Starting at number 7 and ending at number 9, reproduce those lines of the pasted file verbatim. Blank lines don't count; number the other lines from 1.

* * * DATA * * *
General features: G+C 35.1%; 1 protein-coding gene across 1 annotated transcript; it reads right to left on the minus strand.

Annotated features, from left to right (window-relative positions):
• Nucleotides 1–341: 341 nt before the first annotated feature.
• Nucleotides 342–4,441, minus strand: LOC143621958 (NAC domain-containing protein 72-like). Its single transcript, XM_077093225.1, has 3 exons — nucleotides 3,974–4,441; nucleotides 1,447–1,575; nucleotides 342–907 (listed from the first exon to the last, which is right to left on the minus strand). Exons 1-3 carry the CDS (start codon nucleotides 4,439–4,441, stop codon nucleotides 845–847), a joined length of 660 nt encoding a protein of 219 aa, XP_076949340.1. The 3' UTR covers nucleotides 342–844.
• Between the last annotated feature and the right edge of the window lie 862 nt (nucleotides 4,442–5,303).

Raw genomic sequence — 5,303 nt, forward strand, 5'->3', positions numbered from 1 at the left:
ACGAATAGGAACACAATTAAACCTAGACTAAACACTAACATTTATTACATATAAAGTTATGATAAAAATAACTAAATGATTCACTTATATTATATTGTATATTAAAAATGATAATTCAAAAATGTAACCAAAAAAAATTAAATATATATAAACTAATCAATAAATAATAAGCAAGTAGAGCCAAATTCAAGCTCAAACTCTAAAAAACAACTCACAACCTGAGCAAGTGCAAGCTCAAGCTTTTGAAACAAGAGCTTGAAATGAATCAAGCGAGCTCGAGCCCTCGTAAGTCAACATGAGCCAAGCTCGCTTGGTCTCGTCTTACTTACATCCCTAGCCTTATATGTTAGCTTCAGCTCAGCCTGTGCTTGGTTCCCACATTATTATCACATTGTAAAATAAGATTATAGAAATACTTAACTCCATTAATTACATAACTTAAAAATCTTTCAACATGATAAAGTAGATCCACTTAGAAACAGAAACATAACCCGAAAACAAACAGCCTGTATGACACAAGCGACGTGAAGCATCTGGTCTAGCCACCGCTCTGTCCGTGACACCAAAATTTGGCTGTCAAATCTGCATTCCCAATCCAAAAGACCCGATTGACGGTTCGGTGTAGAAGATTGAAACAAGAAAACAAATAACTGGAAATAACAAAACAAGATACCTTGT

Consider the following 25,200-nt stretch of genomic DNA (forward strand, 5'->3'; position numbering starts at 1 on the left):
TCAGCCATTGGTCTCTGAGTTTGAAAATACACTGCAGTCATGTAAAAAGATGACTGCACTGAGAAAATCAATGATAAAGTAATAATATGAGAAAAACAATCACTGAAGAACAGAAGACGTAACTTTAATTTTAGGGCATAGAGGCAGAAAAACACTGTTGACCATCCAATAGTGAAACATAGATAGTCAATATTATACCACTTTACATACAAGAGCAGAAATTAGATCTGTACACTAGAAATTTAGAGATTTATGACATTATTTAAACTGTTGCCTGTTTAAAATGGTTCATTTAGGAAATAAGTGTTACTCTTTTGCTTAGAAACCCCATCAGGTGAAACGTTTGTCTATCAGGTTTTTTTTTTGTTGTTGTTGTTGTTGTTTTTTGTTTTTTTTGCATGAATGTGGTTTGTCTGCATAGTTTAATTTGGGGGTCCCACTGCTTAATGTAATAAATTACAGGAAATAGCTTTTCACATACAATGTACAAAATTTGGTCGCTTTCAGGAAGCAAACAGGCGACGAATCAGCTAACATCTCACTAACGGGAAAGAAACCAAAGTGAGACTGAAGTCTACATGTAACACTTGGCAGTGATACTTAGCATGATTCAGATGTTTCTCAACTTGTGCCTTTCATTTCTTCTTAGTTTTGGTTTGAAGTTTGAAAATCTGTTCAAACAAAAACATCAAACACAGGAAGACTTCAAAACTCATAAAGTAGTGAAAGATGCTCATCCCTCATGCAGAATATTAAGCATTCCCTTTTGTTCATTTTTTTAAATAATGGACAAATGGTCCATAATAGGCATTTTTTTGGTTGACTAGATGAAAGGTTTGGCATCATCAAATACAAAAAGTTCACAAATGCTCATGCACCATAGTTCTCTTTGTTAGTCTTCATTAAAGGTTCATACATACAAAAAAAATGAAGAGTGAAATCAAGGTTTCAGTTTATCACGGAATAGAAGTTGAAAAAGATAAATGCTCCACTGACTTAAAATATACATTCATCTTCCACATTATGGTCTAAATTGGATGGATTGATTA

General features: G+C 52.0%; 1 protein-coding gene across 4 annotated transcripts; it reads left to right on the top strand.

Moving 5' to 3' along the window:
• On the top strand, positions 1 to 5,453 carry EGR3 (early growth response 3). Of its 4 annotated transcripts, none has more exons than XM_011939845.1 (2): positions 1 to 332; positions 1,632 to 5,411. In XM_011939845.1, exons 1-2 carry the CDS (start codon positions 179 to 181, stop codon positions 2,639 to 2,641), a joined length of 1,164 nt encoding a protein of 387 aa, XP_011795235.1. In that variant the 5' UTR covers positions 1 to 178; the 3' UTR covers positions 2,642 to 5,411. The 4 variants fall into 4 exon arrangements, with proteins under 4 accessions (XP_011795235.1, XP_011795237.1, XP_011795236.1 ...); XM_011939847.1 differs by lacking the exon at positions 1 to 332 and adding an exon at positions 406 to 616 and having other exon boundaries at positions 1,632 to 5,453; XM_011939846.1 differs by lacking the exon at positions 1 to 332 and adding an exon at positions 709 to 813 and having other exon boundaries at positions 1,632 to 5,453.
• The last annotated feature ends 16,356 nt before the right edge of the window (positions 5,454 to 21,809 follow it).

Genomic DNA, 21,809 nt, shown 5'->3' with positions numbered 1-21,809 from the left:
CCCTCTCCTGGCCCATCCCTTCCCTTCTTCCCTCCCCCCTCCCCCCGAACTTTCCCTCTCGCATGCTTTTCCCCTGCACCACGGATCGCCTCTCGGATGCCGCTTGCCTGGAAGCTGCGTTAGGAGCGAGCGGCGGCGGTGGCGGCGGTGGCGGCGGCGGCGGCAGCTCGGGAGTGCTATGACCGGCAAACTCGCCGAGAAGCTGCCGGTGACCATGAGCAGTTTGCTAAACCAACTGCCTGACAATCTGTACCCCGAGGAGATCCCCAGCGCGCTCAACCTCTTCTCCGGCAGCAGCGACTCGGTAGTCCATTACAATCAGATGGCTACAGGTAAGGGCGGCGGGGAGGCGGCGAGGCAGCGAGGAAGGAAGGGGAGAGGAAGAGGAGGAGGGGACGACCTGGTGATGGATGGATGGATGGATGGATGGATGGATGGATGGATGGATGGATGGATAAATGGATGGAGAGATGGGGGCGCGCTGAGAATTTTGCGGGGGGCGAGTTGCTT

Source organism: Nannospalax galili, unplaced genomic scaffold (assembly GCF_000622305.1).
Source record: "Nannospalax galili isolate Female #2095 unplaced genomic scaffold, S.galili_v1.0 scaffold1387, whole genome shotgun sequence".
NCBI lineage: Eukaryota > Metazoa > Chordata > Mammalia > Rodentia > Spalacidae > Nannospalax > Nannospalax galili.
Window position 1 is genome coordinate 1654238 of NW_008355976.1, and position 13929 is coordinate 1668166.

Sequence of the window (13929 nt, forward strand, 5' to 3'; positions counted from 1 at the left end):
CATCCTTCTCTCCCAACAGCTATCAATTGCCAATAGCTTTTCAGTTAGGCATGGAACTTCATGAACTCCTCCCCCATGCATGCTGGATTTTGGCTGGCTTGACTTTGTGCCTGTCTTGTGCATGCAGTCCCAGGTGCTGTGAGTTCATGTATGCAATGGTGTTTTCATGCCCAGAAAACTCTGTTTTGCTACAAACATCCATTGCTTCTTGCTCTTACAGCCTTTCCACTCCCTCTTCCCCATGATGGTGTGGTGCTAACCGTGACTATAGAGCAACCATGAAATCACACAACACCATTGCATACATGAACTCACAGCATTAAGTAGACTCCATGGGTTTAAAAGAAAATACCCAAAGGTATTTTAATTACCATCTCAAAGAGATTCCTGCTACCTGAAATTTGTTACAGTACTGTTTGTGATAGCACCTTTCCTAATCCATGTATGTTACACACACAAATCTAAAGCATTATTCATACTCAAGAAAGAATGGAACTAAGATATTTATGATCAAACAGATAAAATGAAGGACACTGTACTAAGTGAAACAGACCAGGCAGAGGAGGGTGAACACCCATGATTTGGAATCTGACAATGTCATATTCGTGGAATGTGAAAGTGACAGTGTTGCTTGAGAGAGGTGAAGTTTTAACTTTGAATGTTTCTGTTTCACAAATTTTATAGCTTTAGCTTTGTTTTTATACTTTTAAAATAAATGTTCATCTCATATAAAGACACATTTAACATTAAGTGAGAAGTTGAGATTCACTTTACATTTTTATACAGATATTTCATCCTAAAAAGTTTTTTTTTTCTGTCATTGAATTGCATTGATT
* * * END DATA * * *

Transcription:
ACGAATAGGAACACAATTAAACCTAGACTAAACACTAACATTTATTACATATAAAGTTATGATAAAAATAACTAAATGATTCACTTATATTATATTGTATATTAAAAATGATAATTCAAAAATGTAACCAAAAAAAATTAAATATATATAAACTAATCAATAAATAATAAGCAAGTAGAGCCAAATTCAAGCTCAAACTCTAAAAAACAACTCACAACCTGAGCAAGTGCAAGCTCAAGCTTTTGAAACAAGAGCTTGAAATGAATCAAGCGAGCTCGAGCCCTCGTAAGTCAACATGAGCCAAGCTCGCTTGGTCTCGTCTTACTTACATCCCTAGCCTTATATGTTAGCTTCAGCTCAGCCTGTGCTTGGTTCCCACATTATTATCACATTGTAAAATAAGATTATAGAAATACTTAACTCCATTAATTACATAACTTAAAAATCTTTCAACATGATAAAGTAGATCCACTTAGAAACAGAAACATAACCCGAAAACAAACAGCCTGTATGACACAAGCGACGTGAAGCATCTGGTCTAGCCACCGCTCTGTCCGTGACACCAAAATTTGGCTGTCAAATCTGCATTCCCAATCCAAAAGACCCGATTGACGGTTCGGTGTAGAAGATTGAAACAAGAAAACAAATAACTGGAAATAACAAAACAAGATACCTTGT

Consider the following 25,200-nt stretch of genomic DNA (forward strand, 5'->3'; position numbering starts at 1 on the left):
TCAGCCATTGGTCTCTGAGTTTGAAAATACACTGCAGTCATGTAAAAAGATGACTGCACTGAGAAAATCAATGATAAAGTAATAATATGAGAAAAACAATCACTGAAGAACAGAAGACGTAACTTTAATTTTAGGGCATAGAGGCAGAAAAACACTGTTGACCATCCAATAGTGAAACATAGATAGTCAATATTATACCACTTTACATACAAGAGCAGAAATTAGATCTGTACACTAGAAATTTAGAGATTTATGACATTATTTAAACTGTTGCCTGTTTAAAATGGTTCATTTAGGAAATAAGTGTTACTCTTTTGCTTAGAAACCCCATCAGGTGAAACGTTTGTCTATCAGGTTTTTTTTTTGTTGTTGTTGTTGTTGTTTTTTGTTTTTTTTGCATGAATGTGGTTTGTCTGCATAGTTTAATTTGGGGGTCCCACTGCTTAATGTAATAAATTACAGGAAATAGCTTTTCACATACAATGTACAAAATTTGGTCGCTTTCAGGAAGCAAACAGGCGACGAATCAGCTAACATCTCACTAACGGGAAAGAAACCAAAGTGAGACTGAAGTCTACATGTAACACTTGGCAGTGATACTTAGCATGATTCAGATGTTTCTCAACTTGTGCCTTTCATTTCTTCTTAGTTTTGGTTTGAAGTTTGAAAATCTGTTCAAACAAAAACATCAAACACAGGAAGACTTCAAAACTCATAAAGTAGTGAAAGATGCTCATCCCTCATGCAGAATATTAAGCATTCCCTTTTGTTCATTTTTTTAAATAATGGACAAATGGTCCATAATAGGCATTTTTTTGGTTGACTAGATGAAAGGTTTGGCATCATCAAATACAAAAAGTTCACAAATGCTCATGCACCATAGTTCTCTTTGTTAGTCTTCATTAAAGGTTCATACATACAAAAAAAATGAAGAGTGAAATCAAGGTTTCAGTTTATCACGGAATAGAAGTTGAAAAAGATAAATGCTCCACTGACTTAAAATATACATTCATCTTCCACATTATGGTCTAAATTGGATGGATTGATTA